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PostPosted: Thu Aug 04, 2005 4:53 pm 

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I moved the discussion about Marty's top 10 over here. Now talk about Val Kilmer's hair!


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PostPosted: Fri Aug 05, 2005 3:17 am 
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Those long, perfect golden locks? *SIGH*


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PostPosted: Thu May 11, 2006 9:14 am 
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This could be interesting but only if they get Mann onboad in some capacity:

Pacino, De Niro bring "Heat" to videogame


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PostPosted: Thu May 11, 2006 10:26 am 
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Yes, if Mann gets aboard it, the potential for the project should be pretty good. Part of me thinks this is kind of ridiculous, especially with the news that there is a Sopranos game in the works. But on the other hand this could end up a good concept, like the forthcoming Dirty Harry videogame (mind you, not the one Nintendo put out in the early 90's lol). I think Apocalypse Now would make a perfect game, partly given that alot of games have ripped it off already. Now that I think about it, some of Tarantino's work would lend itself well to this kind of interpretation, especially Resevoir Dogs and Kill Bill.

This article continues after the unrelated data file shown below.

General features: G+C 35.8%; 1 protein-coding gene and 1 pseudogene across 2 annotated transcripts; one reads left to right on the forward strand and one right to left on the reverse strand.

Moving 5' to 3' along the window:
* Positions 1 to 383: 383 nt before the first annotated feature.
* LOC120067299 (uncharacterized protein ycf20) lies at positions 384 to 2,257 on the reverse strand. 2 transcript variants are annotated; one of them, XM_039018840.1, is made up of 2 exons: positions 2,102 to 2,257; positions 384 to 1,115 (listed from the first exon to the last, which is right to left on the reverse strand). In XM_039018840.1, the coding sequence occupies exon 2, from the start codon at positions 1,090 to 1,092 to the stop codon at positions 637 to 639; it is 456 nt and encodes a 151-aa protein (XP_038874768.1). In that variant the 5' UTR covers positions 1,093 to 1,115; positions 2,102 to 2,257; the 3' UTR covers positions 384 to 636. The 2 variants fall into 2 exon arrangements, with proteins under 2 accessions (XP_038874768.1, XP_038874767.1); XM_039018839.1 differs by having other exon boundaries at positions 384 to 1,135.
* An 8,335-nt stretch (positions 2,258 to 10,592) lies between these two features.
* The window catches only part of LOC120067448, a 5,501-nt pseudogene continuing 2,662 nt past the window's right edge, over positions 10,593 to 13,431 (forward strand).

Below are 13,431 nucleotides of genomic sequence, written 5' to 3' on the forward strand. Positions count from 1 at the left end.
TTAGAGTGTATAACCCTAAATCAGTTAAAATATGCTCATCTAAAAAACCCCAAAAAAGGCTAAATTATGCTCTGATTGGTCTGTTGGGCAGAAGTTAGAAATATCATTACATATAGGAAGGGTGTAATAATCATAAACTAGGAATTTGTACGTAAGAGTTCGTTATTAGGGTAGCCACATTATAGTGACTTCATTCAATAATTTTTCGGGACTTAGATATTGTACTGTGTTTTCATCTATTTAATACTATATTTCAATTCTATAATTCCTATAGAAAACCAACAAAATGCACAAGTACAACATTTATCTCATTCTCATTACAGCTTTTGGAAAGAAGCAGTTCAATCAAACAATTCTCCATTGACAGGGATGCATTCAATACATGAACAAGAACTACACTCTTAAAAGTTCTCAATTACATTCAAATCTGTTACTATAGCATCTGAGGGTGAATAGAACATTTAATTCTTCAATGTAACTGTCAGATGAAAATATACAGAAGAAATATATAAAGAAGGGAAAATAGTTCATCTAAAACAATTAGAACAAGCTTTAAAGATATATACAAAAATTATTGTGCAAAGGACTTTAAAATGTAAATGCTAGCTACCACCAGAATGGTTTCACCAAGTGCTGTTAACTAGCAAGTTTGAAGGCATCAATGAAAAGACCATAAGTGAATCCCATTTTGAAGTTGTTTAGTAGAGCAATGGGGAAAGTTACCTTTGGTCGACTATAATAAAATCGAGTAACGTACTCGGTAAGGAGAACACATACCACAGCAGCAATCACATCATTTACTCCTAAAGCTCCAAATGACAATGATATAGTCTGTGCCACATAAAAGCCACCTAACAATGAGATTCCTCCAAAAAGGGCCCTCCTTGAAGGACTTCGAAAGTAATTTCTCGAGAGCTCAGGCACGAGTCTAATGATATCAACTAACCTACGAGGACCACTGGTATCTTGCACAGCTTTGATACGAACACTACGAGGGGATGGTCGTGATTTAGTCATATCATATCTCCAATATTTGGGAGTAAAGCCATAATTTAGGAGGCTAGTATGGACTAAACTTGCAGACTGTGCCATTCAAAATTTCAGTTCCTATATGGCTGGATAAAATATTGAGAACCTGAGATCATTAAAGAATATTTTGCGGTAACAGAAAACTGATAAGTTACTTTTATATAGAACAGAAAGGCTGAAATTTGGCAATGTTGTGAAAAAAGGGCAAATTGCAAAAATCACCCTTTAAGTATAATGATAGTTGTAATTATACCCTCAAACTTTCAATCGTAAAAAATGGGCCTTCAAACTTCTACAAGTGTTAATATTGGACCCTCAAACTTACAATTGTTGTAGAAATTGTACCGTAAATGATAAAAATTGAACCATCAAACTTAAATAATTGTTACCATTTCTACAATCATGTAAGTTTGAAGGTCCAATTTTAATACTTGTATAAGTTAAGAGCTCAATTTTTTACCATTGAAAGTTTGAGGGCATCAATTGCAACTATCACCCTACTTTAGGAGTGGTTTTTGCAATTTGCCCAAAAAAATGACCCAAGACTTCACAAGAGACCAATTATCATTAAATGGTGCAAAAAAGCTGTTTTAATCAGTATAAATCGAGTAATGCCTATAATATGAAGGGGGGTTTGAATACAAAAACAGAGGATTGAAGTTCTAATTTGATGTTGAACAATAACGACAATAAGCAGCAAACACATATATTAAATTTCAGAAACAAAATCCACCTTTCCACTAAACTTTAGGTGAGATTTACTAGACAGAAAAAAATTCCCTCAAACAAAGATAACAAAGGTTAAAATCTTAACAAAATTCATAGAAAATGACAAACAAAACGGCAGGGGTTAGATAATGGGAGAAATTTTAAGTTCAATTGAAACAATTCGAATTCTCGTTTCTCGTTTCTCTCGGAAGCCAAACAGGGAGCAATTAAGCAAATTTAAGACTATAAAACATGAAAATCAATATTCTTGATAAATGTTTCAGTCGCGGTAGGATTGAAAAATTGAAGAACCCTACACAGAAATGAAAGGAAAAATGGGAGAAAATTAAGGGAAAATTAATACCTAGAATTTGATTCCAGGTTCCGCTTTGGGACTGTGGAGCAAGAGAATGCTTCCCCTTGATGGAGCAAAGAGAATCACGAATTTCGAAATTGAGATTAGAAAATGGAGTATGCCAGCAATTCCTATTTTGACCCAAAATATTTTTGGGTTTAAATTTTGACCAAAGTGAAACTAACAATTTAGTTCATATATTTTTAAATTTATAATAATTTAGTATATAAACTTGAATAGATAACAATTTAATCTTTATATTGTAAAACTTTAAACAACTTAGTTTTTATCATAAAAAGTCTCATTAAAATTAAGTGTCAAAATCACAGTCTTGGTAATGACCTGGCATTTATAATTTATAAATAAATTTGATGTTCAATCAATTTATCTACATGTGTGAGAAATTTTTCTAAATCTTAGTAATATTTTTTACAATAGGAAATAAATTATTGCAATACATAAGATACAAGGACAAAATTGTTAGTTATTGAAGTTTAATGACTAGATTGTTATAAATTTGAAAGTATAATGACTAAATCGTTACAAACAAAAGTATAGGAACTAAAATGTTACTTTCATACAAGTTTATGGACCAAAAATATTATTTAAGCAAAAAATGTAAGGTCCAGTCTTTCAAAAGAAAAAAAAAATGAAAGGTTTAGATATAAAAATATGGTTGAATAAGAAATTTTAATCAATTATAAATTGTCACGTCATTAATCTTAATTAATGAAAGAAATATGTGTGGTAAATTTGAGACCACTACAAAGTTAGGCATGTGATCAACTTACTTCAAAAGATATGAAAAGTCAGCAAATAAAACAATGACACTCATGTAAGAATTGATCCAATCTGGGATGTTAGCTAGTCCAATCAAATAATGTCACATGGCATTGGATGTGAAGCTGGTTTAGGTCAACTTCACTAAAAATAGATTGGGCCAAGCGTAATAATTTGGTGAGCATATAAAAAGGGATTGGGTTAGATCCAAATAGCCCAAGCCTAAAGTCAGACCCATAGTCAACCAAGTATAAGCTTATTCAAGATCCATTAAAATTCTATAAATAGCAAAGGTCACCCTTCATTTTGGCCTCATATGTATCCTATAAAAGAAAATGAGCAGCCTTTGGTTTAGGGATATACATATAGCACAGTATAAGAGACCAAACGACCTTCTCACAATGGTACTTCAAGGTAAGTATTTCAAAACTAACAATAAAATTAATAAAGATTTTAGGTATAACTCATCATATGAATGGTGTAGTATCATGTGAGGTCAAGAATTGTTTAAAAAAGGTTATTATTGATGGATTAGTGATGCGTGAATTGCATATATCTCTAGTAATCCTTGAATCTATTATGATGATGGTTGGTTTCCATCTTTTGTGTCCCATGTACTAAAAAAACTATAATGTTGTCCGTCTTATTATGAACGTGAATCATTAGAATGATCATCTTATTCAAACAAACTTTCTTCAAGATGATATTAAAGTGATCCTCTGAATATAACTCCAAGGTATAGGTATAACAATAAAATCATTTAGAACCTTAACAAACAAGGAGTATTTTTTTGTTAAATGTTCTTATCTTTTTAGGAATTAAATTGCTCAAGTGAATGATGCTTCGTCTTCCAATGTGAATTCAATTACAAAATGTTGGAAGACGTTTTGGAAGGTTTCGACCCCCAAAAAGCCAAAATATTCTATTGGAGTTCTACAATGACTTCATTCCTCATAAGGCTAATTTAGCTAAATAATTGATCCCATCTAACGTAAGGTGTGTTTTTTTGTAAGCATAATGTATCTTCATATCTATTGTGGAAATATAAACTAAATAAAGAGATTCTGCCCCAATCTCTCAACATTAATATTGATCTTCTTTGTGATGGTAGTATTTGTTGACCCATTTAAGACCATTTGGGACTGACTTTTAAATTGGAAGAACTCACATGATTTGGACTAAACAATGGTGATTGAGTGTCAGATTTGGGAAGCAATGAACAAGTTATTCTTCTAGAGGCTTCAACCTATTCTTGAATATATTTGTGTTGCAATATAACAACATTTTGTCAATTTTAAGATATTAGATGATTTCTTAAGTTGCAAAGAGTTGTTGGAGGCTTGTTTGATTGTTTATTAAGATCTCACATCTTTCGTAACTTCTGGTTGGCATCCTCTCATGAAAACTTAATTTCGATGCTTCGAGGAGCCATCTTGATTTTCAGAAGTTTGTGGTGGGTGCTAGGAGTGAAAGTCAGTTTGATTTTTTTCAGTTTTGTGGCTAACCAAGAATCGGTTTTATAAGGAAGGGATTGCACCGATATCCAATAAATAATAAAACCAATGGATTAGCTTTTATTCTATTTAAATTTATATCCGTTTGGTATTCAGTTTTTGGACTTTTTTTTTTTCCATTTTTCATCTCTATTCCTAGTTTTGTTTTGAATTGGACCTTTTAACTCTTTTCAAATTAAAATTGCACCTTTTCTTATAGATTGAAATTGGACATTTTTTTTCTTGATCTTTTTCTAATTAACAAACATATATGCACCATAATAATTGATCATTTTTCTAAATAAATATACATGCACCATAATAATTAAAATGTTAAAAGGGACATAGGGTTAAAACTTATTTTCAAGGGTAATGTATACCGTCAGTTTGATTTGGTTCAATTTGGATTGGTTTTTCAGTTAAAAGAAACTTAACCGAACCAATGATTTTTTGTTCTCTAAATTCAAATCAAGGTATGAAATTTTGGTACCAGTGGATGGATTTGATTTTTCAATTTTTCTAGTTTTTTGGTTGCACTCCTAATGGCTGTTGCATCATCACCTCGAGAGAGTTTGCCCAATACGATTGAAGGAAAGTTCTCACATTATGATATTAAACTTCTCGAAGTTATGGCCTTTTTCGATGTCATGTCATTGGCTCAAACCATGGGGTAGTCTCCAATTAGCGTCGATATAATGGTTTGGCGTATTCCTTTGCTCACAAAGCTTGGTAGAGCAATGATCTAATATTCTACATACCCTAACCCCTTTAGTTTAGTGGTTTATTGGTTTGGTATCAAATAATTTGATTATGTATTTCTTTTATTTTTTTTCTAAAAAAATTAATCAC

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PostPosted: Thu May 11, 2006 11:23 am 
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I don't think the idea of a Heat video game is necessarily a bad one. By most accounts, the recently released Godfather game is quite good while still honoring the source material.

I don't think Mann has to be on board either to guarantee success. He is a film director, not a game director and the approaches are vastly different. (Coppola wasn't involved in the Godfather game and denounced it despite the results). But I do think they need to treat the source material with respect and make sure the tone and characters carry over.


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PostPosted: Thu May 11, 2006 12:39 pm 
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Well, they might use Mann's clout to get some of the actors (Kilmer) back to record their voices for the game. And maybe he could think up some story ideas for the game?

I thought that video game sequel (of sorts) to John Carpenter's The Thing was very well done... great atmosphere and I liked how you had to keep the rest of your crew calm and or they would start to become disloyal. I felt that the game remained very true in spirit and tone to the film.


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PostPosted: Thu Sep 28, 2006 10:26 pm 
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Antoine Doinel wrote:
I don't think the idea of a Heat video game is necessarily a bad one. By most accounts, the recently released Godfather game is quite good while still honoring the source material.

I don't think Mann has to be on board either to guarantee success. He is a film director, not a game director and the approaches are vastly different. (Coppola wasn't involved in the Godfather game and denounced it despite the results). But I do think they need to treat the source material with respect and make sure the tone and characters carry over.

Now that I think about it, you're right. I don't play videogames as much as I used to, but I know my brother will pick it up once it gets on shelves, so it'll be fun to see what happens. What I really hope is that they utilize the original film music.